Really though, it's all just exhausting. Your house fills up with charts, thermometers, books, graphs, medicines, and medicine-taking-paraphernalia. Every end table, counter, and bathroom nook becomes a place for morning, noon, night, and bedtime pills. But here's my real point: I'm nowhere NEAR unique. I'm on the rather lucky end of things right now, in comparison to what some have to do (uterine antibiotic lavages in preparation for marital intercourse anyone?)

Simply put, we're doing the best we can with the pace that our medical treatment demands. And most of us aren't just doing it for a baby. We're trying to improve our health first and foremost. We didn't choose this path. We didn't choose to be sick. We didn't choose our infertility. We're not basking in the attention from all the medical interventions. It's not a stunt. We just want to grow our family like you do/have. You get that right, parents? You get that those children you swear you'd die for are worth this, don't you?

So please, please, please, please, PLEASE give us a break from the Litany of Platitudes. All of them. For the love of all that is good and kind, leave the adoption cliches alone at the very least. Learn how to love us better! And remind us that no matter how ugly the journey is that we're on, you'll be there with us. You support God's will and timing and plan for our life and we will forever appreciate you for it. If you can't do that, you aren't really living the Catholic faith you profess. And neither are we Catholic infertile if we let the Litany of Platitudes get the best of us (all the time).

God's peace and goodness to everyone who found themselves reading along today. Thank you for taking this with the charity and love it was written with and thank you for following along with this humble blog as I seek to make sense of my own infertility.

This post is the fourth in a series on infertility. If you'd like to read from the beginning, click on the picture below to read the original post in the series where all of the posts will be linked.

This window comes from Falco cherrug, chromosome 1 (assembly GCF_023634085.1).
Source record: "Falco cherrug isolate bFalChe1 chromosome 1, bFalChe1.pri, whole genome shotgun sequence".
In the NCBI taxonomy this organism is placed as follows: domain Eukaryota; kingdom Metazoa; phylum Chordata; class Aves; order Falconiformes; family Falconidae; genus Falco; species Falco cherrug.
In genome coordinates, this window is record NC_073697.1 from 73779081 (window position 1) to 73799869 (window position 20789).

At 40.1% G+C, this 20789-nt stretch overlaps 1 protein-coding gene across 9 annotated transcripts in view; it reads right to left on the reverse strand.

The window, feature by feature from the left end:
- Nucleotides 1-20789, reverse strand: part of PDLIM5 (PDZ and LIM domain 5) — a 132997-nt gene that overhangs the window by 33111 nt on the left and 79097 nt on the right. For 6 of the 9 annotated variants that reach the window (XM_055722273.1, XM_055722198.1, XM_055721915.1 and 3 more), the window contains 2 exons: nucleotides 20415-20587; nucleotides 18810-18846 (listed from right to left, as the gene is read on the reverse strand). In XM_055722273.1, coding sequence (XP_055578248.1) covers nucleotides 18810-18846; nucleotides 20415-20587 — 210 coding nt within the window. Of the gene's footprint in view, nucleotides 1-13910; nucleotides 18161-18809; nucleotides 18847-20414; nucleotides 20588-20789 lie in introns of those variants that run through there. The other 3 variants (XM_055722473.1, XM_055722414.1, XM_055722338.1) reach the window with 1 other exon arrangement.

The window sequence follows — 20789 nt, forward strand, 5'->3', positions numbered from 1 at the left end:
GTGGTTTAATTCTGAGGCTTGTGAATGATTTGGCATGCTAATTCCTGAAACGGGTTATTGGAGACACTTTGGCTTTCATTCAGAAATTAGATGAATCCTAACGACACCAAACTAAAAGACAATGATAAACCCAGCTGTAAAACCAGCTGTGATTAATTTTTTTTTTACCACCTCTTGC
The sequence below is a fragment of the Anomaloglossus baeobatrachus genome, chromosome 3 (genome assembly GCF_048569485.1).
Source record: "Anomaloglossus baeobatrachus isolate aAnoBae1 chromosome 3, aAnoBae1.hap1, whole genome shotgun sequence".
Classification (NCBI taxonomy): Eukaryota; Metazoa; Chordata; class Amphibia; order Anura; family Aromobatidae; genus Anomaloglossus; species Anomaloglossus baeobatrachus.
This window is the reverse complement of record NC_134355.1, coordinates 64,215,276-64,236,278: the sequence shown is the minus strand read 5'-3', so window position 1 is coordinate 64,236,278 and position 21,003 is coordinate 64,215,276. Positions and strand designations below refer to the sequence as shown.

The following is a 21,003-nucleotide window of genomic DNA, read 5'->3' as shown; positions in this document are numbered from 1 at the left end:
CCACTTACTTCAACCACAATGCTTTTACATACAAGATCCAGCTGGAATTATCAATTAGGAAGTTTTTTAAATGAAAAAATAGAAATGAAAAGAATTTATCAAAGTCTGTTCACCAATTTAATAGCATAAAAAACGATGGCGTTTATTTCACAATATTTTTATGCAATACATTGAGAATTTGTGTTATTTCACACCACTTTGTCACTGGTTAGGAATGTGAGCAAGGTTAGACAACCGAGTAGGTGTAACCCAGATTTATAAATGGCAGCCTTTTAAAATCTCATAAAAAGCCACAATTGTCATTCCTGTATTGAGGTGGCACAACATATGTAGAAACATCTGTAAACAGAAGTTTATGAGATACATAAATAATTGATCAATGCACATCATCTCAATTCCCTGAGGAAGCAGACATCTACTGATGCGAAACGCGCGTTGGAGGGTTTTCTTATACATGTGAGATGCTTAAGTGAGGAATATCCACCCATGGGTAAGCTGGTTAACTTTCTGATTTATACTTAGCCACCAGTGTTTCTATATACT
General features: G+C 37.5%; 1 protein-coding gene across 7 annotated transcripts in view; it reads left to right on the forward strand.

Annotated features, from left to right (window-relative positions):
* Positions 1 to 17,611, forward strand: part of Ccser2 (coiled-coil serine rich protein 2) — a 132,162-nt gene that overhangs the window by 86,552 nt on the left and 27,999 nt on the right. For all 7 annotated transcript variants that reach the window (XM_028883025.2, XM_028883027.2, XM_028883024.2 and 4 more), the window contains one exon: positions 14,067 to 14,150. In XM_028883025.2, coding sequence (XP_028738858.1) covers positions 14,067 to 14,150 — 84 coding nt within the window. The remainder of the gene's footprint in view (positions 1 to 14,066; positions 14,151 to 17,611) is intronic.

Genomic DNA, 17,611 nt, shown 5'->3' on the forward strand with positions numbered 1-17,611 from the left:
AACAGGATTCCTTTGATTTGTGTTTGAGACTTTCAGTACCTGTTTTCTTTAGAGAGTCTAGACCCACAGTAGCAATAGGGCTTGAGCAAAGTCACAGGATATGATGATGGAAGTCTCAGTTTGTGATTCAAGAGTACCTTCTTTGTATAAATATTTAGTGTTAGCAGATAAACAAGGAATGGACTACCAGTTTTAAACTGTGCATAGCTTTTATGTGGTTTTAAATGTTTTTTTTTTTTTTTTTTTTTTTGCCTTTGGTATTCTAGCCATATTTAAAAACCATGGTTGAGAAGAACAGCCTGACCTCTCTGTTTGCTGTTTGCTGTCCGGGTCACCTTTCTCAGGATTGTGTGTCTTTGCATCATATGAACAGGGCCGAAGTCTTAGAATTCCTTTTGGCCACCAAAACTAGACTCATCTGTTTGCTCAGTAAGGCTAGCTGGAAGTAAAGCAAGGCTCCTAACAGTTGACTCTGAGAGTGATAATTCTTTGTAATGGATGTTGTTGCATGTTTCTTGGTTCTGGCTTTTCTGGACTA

1. The first half was hard to read, both of the litanies really, but your point with the litany of humility is true, that is something I need to take to heart. Thanks for the second half of the article too, that is such a poignant way of addressing the platitudes.

    1. So glad it was received well. I know that people likely expected me to take a different approach here, but I really feel like the perfection of that Litany of Humility is more an answer for the infertile heart than anything else I've found to date. It's such a hard road to walk, but I certainly walk it with you friend.

  2. I've heard a decent number of those platitudes myself (although thank the sweet Lord I've never received any of those "offers"!). Sometimes I have to try really hard to remember that the people probably really do mean well and are just ignorant.
    I've always loved the Litany of humility. It's very beautiful and VERY hard to pray. Thanks for the reminder!
    Prayers are so important! At my request, my parish priest agreed to celebrate a Mass for Infertile Couples this evening. I'll be offering my Mass for all the sweet folks in the infertile blogging community tonight. Please keep me in your prayers as well. :)

    1. It is amazing the consistency with which people offer this advice to infertile women. Even hearing that my own experience hasn't been terribly unique is an eye-opener to what is culturally happening. So glad you appreciated the Litany of Humility. Prayer really is one of the only comforts in this journey.

      I definitely prayed for your parish's Mass for Infertile Couples. What a beautiful gift that was from your priest. Thank you for offering that Mass up for all who read here and blog about this cross. I continue to keep your own intentions in my prayers. Hugs to you, Casey. <3